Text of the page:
Over the last week obesity has barely left the headlines. Thanks to comments from Boris Johnson about the role of taxes on unhealthy drinks, to new statistics showing the role excess weight plays in increasing cancer risk, the media has covered has covered discussions on obesity from all angles with a range of different commentators offering their views.
Inevitably the views of commentators were polarised with those of us working in health arguing the Government needs to do more versus those throwing around their ‘nanny-state’ criticisms and saying health is down to personal responsibility. But what do the general public actually think about the issue?
We conducted polling among over 2,000 adults in June, where 86% of respondents felt that childhood obesity is a serious problem with 80% worried about the impact of obesity on the NHS. This is hardly surprising considering nearly a quarter of children have a weight classified as overweight or obese when they start school, rising to one in three when they leave primary school.
So who do the public think should act to help children live a healthier life? The vast majority (76%) say they are supportive of Government measures to reduce obesity. Given this includes plans to restrict junk food adverts on TV and online before 9pm, limit promotions in supermarkets and introduce calorie information on labels, it would appear that the public do not think the Government should avoid action – despite what certain politicians and libertarians like to say.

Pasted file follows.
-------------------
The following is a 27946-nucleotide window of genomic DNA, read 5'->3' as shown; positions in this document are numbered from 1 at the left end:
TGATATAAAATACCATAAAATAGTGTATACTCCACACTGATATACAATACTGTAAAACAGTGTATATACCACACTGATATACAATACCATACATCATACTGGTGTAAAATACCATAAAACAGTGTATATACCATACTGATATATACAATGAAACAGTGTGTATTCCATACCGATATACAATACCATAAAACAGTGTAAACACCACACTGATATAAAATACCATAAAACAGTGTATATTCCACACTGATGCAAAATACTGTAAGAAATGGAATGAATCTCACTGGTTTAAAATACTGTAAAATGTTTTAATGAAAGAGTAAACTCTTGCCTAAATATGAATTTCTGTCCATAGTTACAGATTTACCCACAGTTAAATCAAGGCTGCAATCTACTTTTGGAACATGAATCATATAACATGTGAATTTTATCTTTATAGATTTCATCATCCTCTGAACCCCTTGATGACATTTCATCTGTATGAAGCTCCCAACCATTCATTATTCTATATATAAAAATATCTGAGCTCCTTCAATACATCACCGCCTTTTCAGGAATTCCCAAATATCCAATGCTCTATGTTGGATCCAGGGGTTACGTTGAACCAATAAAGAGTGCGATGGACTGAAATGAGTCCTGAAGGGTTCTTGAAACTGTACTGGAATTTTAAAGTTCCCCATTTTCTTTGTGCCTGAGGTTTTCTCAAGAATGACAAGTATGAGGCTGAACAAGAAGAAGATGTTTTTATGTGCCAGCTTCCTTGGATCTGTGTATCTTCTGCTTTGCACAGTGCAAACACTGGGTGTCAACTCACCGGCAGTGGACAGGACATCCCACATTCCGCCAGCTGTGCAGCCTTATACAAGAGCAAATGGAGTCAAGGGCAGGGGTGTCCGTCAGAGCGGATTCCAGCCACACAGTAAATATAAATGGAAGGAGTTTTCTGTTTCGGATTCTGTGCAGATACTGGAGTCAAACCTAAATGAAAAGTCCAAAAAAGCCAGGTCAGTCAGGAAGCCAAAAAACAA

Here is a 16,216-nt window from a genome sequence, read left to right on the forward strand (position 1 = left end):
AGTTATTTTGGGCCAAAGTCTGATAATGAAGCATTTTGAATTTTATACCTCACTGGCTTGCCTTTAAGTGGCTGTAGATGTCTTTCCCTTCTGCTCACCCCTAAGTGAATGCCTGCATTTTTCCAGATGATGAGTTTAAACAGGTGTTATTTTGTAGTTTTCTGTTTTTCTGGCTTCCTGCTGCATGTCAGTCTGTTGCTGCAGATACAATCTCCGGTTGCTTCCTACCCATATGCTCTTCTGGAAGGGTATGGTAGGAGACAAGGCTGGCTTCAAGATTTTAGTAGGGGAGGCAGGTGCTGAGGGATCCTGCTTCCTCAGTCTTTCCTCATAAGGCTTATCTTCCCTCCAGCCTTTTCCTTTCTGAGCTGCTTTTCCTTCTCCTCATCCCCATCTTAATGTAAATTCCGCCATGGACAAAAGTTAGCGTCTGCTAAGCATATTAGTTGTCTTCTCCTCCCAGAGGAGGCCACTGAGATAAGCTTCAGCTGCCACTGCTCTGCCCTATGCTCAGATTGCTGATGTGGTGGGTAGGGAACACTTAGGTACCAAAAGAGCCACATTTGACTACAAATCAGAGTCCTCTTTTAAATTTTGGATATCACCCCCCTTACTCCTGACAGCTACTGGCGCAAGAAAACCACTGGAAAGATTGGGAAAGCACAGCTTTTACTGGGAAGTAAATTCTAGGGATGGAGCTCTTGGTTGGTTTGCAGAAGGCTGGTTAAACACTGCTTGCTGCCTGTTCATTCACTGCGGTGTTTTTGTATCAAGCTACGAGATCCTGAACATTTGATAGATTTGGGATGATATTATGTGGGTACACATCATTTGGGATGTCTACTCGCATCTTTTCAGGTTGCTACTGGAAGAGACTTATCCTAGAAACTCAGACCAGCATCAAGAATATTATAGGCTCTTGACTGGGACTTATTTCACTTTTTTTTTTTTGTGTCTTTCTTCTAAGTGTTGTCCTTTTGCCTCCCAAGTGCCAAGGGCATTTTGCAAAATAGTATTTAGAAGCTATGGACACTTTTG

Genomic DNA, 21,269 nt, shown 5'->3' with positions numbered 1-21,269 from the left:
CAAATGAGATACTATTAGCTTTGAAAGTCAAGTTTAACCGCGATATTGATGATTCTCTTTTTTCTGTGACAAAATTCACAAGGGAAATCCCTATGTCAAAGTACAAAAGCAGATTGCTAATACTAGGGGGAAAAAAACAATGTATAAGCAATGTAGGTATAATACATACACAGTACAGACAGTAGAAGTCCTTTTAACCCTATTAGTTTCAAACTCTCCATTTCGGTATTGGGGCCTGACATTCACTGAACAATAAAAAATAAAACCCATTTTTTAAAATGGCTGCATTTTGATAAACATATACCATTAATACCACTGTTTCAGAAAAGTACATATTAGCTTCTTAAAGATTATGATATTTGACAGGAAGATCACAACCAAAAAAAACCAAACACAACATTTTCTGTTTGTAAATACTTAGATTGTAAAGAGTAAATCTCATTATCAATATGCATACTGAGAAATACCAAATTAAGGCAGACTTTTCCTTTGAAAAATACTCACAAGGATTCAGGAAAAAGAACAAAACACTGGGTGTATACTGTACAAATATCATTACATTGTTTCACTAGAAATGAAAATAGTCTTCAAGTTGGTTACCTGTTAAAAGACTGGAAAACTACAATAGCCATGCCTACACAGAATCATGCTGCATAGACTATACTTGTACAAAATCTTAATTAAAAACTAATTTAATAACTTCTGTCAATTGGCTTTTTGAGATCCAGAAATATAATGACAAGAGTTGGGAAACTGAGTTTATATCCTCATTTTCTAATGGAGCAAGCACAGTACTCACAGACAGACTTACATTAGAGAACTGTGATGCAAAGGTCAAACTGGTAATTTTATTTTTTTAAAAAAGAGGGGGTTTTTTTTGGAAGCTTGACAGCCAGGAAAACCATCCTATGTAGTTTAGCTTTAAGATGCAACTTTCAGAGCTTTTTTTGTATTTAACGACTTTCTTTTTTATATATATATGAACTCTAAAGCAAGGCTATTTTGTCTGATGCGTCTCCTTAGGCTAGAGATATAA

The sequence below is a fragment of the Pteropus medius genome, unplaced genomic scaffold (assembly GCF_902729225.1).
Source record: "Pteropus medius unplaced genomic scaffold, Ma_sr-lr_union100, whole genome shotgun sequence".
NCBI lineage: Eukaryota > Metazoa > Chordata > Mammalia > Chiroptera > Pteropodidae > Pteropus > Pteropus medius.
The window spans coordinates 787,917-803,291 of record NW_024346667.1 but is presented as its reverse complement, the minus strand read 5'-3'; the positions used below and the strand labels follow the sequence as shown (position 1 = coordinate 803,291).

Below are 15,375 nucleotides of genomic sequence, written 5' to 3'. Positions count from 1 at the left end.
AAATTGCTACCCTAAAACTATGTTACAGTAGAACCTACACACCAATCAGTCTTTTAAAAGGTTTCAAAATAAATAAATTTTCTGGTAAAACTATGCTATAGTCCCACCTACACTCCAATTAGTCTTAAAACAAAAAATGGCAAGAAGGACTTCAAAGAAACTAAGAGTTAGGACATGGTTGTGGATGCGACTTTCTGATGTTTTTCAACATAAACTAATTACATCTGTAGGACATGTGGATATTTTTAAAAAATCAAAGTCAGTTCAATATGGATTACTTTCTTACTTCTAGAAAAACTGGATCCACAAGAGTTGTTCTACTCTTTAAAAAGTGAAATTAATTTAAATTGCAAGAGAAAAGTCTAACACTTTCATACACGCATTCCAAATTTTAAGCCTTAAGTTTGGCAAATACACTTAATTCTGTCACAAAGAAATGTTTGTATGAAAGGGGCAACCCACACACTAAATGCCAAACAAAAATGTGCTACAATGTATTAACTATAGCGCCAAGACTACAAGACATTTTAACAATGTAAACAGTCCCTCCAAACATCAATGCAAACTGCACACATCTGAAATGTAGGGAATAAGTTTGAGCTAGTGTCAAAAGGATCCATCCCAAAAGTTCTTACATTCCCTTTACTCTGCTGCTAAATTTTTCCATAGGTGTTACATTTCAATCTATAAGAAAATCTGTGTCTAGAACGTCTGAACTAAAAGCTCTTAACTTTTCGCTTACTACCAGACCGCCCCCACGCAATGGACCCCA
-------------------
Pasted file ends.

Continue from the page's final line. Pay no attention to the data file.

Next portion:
In addition, 69% agree the new Prime Minister should continue to prioritise reducing childhood obesity. This sends a clear message to the incoming Government that rather than delaying, or even rowing back from successful policies like the soft drinks industry levy, they should push on with implementing the evidence based policies that will make it easier for everyone to live a healthier life.